A Bruised Reed and a Smoldering Wick

“A bruised reed he will not break, and a smoldering wick he will not snuff out…”

(Isaiah 42:3, Matthew 12:20, N.I.V.)

Today’s text verse comes from the Old Testament book of Isaiah and gets referenced in the New Testament book of Matthew. In each instance, the “he” being spoken of is Jesus. In Isaiah, the verse is part of a passage that describes the Messiah that is to come to Israel. In Matthew, it is part of one that evidences that Jesus was that Messiah.

The stalk of a reed is basically just a hollow shaft. If that shaft is damaged, the reed cannot stand strong and erect. Therefore, the picture of a “bruised reed” is one in which damage has caused the shaft to become bent or bowed to some degree.

Imagine a patch of reeds growing undisturbed by a river bank. The reeds are healthy, vibrant, and standing tall. Now imagine a fisherman wearing heavy boots who invades the scene and tromps through the reeds in making his way to the water. A path of trampled stalks is left to show his swath of destruction. Are those stalks totally annihilated? No. But they are now damaged. Did those reeds do anything to deserve the damage that has been done to them? No. They were just standing there by the water’s edge doing what they were designed to do. But is that damage real? It sure is. Those stalks have definitely taken a hit and are the worse for it.

In terms of people, a bruised reed depicts an individual who has been damaged through no fault of his own. Outside influences, either other individuals or unfortunate events, have tromped into the person’s life and inflicted considerable injury. This injury can be emotional, psychological, mental, spiritual, physical, or some combination of any of these. So now the person is lowly, somewhat pitiable, and hindered from operating at a high level.

According to the text verse, Jesus handles such people with delicate care. Instead of breaking off the bruised stalk and thus finishing the job begun by the tromping, Jesus works to repair and restore the stalk to help it stand tall again. This shows His tender compassion toward those who have been wronged, treated unjustly, or have simply gotten caught up in a bad turn of events they didn’t cause.

As for the smoldering wick, in Bible times people would douse a piece of cloth in olive oil or animal fat to act as a lamp’s wick. That wick would keep the lamp lit as long as the oil or fat remained, but when the fuel source ran out the wick would begin to smolder and smoke rather than produce a true flame. Again, the picture is one of an object that is in a weakened state and isn’t functioning properly.

And what type of person does the smoldering wick represent? It represents one whose energy and resources have become depleted through the performance of his duty. Such a person is spent, exhausted, and incapable of self-replenishment. He has given his all in the performance of his duty, to the point where he can no longer do his job effectively. Where there was once a flame there is now only smoke.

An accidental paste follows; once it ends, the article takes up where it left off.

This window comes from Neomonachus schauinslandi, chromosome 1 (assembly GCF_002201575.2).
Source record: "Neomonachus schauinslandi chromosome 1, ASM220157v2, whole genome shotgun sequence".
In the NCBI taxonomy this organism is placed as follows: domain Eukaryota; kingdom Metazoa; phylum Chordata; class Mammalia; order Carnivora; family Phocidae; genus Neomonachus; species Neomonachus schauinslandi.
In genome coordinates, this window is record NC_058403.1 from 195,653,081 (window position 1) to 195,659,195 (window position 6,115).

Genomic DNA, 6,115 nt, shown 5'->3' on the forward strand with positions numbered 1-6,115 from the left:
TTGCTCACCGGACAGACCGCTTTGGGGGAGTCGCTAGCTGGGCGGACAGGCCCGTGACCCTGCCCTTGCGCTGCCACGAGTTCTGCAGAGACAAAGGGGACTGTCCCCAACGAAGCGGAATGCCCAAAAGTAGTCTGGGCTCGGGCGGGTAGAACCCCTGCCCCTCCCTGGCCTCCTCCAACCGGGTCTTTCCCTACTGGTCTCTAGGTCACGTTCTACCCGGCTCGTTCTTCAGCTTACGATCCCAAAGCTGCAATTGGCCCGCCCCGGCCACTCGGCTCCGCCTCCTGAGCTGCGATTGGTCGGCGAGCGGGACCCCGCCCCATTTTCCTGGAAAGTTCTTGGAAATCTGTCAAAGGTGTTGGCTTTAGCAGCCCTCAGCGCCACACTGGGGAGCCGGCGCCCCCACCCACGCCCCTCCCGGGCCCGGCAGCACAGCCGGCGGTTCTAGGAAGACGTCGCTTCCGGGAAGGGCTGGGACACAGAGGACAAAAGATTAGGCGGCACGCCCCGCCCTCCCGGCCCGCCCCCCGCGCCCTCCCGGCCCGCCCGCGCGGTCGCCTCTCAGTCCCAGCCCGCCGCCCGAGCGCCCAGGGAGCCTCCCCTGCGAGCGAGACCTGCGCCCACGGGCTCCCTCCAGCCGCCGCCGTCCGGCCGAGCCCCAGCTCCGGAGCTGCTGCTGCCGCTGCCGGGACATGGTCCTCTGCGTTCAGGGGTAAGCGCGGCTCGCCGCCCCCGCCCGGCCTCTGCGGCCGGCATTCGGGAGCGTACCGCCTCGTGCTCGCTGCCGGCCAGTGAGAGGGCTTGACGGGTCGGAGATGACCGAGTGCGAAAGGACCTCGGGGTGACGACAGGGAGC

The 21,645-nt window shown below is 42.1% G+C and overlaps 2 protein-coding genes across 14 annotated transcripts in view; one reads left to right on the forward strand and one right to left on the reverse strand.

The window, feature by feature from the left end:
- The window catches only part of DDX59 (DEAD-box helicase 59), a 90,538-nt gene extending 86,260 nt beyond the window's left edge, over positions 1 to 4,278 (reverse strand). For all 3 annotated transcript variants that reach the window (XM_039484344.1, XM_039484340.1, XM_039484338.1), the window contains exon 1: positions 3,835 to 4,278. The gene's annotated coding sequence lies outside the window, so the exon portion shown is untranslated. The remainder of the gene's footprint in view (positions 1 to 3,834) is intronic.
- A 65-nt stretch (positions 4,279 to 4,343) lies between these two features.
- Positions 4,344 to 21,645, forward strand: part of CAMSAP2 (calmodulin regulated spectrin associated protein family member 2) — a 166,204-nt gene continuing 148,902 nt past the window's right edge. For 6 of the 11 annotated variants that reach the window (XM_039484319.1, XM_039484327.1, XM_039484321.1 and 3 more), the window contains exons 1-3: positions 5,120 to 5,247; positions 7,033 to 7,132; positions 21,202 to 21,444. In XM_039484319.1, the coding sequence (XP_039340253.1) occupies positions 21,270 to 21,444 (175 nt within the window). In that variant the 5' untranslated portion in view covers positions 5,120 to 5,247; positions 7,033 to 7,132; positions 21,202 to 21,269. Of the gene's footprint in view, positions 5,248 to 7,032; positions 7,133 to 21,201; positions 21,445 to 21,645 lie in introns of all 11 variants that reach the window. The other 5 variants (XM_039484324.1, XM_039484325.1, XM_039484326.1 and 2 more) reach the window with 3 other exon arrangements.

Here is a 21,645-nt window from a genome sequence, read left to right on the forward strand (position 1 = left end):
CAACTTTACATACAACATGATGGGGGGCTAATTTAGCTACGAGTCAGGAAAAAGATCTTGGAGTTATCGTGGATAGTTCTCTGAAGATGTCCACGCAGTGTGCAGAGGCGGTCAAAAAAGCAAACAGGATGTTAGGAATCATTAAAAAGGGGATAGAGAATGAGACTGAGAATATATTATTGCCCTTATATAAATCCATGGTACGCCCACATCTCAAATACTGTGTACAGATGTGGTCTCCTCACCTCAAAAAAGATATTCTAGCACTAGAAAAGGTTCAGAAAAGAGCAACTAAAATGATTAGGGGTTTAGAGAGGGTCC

So, does Jesus throw such a person away and find somebody new to do the job? Definitely not. Instead of snuffing out what is left of the person’s flame, Jesus provides him with a fresh supply of fuel and gets that flame burning brightly again. This shows Christ’s tender compassion toward those who have run themselves into the ground trying to do good and consequently have nothing left to give. Jesus appreciates such peoples’ effort and won’t leave them in their exhausted, drained condition.

I don’t know where this post finds you today, but my guess is that I’m writing to somebody who is currently feeling like a bruised reed, a smoldering wick, or both. If that’s you then you should find encouragement in the fact that Jesus has no desire to finish you off. To the contrary, He wants to strengthen you, shore you up, revitalize you, and refuel you. No matter how you got to your present condition, the main thing now is your future. That future can begin today if you will allow Jesus to begin the process of restoring you back to a healthy, favorable state. My advice to you is to spend some time with Him in prayer, telling Him all about your current state and how you got here, and then let Him begin His marvelous work of fixing you and moving you out into the rest of your life.

This entry was posted in Adversity, Comfort, Encouragement, God's Love, Needs, Problems and tagged , , , , . Bookmark the permalink.

3 Responses to A Bruised Reed and a Smoldering Wick

  1. Moe says:

    I am that bruised reed remember me in your prayers

    • russellmckinney says:

      I sure will Moe. Thanks for commenting. If I can ever help you in any way let me know. In the meantime, I promise I’ll be praying.

  2. Malcolm Woody says:

    Outstanding encouragement for all of us who at one time or another have been that reed or wick. Jesus truly is the champion of those who are bruised and smoldering!

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